Grading & Condition

All posters listed on AAA Vintage Posters have been evaluated and graded by the owner Steve Olson or his team.

The condition of any collectible will substantially affect its value. Nowhere is this more true than in the world of vintage movie posters.

Movie poster grading is unregulated and it can be very confusing. Unlike coins, baseball cards, comic books etc., there is no universally accepted grading scale or grading service. One dealer may grade a poster as “GOOD”, while another describes it as “NEAR MINT”. Because most film posters were used at one time, their condition varies. Minor flaws that are common include handling wear, fold wear, creases, wrinkles, pinholes, tears, stains, writing, tape, etc.

All posters listed on AAA Vintage Posters have been evaluated and graded by the owner Steve Olsen.

The condition of any collectible will substantially affect its value. Nowhere is this more true than in the world of vintage movie posters.

Movie poster grading is unregulated and it can be very confusing. Unlike coins, baseball cards, comic books etc., there is no universally accepted grading scale or grading service. One dealer may grade a poster as “GOOD”, while another describes it as “NEAR MINT”. Because most film posters were used at one time, their condition varies. Minor flaws that are common include handling wear, fold wear, creases, wrinkles, pinholes, tears, stains, writing, tape, etc.

GRADE GRADE DESCRIPTION
General Notes: When grading items, one should remember the goal: to paint an accurate picture in the mind of the potential buyer of what to expect upon receipt of the item. Of course, a picture is worth a thousand words, and often a seller can include high-quality images to help describe the poster, but too frequently an image does not clearly show all flaws. This is when a good grading description becomes invaluable. The buyer relies on the seller’s honesty and accuracy in disclosure. It is therefore incumbent upon the seller to do the best job possible.

This being said, writing grade descriptions is more of an art than a science. One can be too brief, or too comprehensive, with equally bad effect. If too brief, the reader has an eerie feeling of uncertainty which causes a decision not to buy. Too much detail, and the opposite can happen: the buyer imagines the accumulation of flaws in the description of every tiny detail and pictures an item that is in horrible shape, when truly this is not the case.

It is AAA Vintage Posters opinion that the buyer must be satisfied with the condition of the item upon receipt. If not, the seller must be willing to give a refund to the buyer upon return of the item in the same condition as when sent. This follows generally accepted policies in other mail-order retail activities. If you order a gadget from Sharper Image, are unhappy with it upon receipt, you have the right to return it for a no-questions-asked refund. This is as it should be in our hobby as well. We should follow the “customer is always right” rule.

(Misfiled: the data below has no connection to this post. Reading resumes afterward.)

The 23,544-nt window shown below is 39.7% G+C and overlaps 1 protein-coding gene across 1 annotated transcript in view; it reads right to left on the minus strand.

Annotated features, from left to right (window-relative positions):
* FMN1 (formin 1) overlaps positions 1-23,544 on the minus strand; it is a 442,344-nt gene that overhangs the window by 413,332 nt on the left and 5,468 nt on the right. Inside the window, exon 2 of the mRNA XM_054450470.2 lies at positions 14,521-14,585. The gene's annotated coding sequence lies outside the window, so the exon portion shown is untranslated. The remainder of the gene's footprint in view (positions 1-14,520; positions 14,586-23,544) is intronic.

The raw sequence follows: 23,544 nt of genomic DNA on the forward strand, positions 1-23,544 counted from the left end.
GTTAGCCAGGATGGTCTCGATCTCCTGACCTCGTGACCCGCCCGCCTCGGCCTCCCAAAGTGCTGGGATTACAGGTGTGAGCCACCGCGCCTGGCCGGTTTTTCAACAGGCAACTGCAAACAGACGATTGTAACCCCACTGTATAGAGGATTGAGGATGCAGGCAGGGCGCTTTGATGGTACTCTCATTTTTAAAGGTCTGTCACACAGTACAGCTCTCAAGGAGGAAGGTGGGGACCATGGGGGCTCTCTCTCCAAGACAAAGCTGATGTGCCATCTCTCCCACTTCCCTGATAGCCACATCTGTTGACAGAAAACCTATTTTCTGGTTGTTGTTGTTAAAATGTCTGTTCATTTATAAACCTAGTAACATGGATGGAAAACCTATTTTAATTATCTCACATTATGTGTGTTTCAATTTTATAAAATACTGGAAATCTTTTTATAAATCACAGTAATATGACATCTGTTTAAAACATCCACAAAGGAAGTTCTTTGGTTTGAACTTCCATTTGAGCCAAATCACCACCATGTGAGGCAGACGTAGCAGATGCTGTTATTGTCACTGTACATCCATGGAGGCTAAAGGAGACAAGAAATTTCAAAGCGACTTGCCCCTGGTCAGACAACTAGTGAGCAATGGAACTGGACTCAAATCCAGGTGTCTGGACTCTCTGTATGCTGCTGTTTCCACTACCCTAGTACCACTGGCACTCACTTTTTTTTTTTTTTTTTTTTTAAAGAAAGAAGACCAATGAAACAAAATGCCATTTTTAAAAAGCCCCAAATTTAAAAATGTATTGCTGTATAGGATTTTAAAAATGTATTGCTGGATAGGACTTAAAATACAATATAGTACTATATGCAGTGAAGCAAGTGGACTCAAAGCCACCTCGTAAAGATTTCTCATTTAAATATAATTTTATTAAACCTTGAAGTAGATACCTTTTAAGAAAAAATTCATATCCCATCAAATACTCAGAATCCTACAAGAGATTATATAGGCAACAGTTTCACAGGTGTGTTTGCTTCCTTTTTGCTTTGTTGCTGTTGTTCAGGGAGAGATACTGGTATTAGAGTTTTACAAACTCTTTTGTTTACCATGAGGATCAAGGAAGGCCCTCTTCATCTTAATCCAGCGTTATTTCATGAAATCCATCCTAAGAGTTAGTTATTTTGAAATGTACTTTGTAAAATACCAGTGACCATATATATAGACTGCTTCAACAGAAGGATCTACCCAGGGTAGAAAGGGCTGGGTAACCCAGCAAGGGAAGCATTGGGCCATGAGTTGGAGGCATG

Buyers are human too, of course, and are subject to the limitations of our species. In the course of your selling, you will encounter buyers who are “return prone” and who never seem to be happy with a description, no matter how detailed. You are under no obligation to sell to these people; and, once you have identified them you are within your rights to ask them to never purchase another item from you.

 

C10 Mint condition. (M)
An extremely rare grade for all but the most recent items. Item is “as new” or in the same condition as the day it was made.

We highly recommend that you never grade an item C10 unless it is absolutely perfect!

The item exhibits an amazing state of preservation with virtually no perceptible flaws of any kind, other than very minor flaws which may have occurred during the printing process.

Printing registration should be perfect. In many cases an otherwise “mint” poster may have printing flaws in the registration, or alignment, of colors causing one color to stand slightly offset from the others. This should be almost imperceptible otherwise reduce the grade to C9.

The folding/trimming process should not have resulted in any damage to the item of any kind. Sometimes a poster may have slight fold lines which occurred when the poster was put through the folding machine. If the fold line broke the ink, causing a faint white line, the item should not be graded C10.

No edge fraying or dents/impressions are allowed in this grade.

 

C9 Near Mint condition. (NM) 90% of C10.
Item may be in “never-used” condition or may have been used in the theater, but was carefully preserved after use. The poster should appear to be in absolutely superb, unusually excellent condition. Older posters in this condition are very rare.

The following flaws are acceptable in this grade, but should be described:

  • One tiny pinhole in each corner, or a maximum of 4 pinholes
  • Slightly offset color registration
  • Very slight compression marks (indentations) from movie theater use (IE: Clamped in a display)
  • Very slight fold wear if such wear does not significantly affect the eye appeal of the image. Fold lines should not be white. All original color must be present.


The following flaws are NOT acceptable in this grade:

  • Creases, except fold creases occuring at the time of manufacture
  • Tape or tape stain residue
  • Minor holes
  • Writing, (marker pen, biro etc.) on the front of the poster
  • Foxing (light brownish spots that look almost rusty)
  • Dampness staining
  • Paint staining
  • Soiling, i.e. mildew or dustiness
  • Minor Fading